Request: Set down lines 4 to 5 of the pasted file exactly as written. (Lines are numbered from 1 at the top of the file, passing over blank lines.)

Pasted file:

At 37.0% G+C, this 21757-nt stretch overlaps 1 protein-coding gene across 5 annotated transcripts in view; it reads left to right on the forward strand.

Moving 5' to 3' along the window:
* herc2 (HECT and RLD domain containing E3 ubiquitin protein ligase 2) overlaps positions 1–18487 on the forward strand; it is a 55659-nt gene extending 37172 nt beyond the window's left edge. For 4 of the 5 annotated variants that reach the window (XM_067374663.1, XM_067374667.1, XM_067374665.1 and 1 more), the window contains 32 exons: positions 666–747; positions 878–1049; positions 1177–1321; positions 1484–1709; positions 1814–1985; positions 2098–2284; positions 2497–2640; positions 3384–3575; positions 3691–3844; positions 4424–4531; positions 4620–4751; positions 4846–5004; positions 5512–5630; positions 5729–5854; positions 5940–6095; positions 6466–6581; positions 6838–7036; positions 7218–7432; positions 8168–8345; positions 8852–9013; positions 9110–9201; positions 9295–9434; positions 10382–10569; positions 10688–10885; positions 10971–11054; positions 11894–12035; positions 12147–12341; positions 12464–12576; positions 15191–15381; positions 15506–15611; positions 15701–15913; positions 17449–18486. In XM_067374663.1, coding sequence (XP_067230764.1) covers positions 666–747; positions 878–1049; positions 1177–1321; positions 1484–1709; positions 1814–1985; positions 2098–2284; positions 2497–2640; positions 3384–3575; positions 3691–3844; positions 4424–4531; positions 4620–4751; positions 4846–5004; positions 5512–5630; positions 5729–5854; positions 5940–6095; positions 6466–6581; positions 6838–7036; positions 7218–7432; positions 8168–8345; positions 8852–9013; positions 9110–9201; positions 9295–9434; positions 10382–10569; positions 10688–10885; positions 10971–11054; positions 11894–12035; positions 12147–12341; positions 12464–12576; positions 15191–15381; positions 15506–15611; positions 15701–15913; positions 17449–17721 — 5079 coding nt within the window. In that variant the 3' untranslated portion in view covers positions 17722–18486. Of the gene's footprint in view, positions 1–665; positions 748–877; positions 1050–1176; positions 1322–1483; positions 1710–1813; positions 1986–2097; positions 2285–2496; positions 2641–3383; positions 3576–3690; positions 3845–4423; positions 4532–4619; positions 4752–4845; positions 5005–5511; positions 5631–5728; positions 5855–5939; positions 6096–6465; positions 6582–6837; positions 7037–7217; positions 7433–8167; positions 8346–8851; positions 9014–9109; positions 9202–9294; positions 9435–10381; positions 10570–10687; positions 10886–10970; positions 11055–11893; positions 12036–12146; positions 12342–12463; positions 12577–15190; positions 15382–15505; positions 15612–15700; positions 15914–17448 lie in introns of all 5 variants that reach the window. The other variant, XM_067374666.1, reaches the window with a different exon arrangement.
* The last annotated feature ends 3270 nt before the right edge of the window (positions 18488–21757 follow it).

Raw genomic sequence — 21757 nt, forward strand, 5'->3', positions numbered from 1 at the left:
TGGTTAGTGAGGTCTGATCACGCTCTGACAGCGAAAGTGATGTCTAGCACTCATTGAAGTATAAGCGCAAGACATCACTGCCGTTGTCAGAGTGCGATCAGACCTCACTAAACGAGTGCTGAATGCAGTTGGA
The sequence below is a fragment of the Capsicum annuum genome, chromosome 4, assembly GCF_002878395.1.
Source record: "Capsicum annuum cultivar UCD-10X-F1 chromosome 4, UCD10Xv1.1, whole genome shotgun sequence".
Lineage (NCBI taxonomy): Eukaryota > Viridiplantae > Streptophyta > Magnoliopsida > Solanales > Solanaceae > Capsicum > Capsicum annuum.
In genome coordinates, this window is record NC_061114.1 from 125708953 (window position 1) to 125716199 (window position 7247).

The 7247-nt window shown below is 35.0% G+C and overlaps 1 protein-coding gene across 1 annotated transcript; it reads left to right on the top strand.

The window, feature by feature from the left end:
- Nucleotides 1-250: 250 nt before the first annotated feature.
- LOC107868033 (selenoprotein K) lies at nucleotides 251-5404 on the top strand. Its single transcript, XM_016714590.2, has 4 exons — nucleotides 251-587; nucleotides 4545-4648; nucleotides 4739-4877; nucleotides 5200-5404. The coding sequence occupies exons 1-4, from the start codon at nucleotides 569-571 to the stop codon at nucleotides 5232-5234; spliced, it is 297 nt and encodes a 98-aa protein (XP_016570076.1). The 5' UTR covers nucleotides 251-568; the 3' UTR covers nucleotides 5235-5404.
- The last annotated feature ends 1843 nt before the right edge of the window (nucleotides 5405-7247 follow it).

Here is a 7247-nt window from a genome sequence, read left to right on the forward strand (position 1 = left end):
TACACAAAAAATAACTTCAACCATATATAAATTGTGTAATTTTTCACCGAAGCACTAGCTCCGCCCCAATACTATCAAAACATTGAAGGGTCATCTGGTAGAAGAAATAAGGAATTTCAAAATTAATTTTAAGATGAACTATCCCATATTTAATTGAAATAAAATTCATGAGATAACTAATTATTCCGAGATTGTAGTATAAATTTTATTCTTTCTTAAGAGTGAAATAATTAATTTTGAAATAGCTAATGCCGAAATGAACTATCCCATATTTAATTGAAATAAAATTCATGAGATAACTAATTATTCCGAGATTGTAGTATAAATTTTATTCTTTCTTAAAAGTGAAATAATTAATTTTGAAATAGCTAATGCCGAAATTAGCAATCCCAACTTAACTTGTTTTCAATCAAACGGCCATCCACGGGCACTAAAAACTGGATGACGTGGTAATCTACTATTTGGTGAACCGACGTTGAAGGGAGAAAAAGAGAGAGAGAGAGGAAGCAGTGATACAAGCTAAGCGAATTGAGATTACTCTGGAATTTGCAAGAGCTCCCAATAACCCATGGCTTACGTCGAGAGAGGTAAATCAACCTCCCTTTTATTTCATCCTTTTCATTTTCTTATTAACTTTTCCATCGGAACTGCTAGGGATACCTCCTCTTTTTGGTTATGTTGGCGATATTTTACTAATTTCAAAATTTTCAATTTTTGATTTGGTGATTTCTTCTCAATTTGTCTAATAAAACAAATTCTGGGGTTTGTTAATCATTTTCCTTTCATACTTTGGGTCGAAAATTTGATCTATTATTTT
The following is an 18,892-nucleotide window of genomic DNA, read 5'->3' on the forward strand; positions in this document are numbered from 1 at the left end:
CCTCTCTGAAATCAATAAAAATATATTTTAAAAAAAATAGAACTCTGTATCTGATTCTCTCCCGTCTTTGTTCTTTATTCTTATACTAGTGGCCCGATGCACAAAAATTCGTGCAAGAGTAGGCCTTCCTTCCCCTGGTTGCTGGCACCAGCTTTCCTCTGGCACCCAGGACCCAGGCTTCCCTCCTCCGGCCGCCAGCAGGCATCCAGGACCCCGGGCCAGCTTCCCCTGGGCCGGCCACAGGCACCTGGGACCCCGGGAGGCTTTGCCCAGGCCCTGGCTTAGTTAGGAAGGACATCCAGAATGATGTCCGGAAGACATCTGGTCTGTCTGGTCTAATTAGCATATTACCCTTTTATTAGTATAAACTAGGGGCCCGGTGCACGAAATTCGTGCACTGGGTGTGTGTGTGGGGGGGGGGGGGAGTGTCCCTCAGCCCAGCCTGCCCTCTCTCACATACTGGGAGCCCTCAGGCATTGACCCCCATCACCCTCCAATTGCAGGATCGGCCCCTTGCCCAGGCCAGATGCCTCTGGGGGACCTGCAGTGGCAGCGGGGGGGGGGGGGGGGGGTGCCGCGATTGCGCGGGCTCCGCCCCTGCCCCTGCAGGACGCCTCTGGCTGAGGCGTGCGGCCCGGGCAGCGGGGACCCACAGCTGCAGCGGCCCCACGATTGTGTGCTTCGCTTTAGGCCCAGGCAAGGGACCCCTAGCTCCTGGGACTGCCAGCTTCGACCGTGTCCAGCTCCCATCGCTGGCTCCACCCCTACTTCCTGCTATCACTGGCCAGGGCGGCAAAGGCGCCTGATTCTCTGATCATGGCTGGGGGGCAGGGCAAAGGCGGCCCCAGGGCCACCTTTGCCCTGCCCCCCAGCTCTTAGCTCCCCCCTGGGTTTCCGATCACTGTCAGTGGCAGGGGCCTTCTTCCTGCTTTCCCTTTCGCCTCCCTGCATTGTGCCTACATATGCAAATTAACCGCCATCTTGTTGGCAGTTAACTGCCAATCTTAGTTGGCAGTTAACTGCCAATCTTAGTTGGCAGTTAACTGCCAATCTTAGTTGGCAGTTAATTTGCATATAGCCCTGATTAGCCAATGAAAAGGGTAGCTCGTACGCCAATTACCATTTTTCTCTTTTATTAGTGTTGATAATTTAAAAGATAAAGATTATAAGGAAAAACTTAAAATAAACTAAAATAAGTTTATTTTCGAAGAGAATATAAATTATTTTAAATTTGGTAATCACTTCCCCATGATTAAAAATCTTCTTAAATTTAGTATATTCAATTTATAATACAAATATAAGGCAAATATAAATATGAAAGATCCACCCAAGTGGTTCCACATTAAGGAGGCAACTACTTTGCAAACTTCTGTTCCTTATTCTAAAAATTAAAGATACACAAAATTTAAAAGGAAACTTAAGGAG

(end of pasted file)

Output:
* The last annotated feature ends 3270 nt before the right edge of the window (positions 18488–21757 follow it).

Raw genomic sequence — 21757 nt, forward strand, 5'->3', positions numbered from 1 at the left: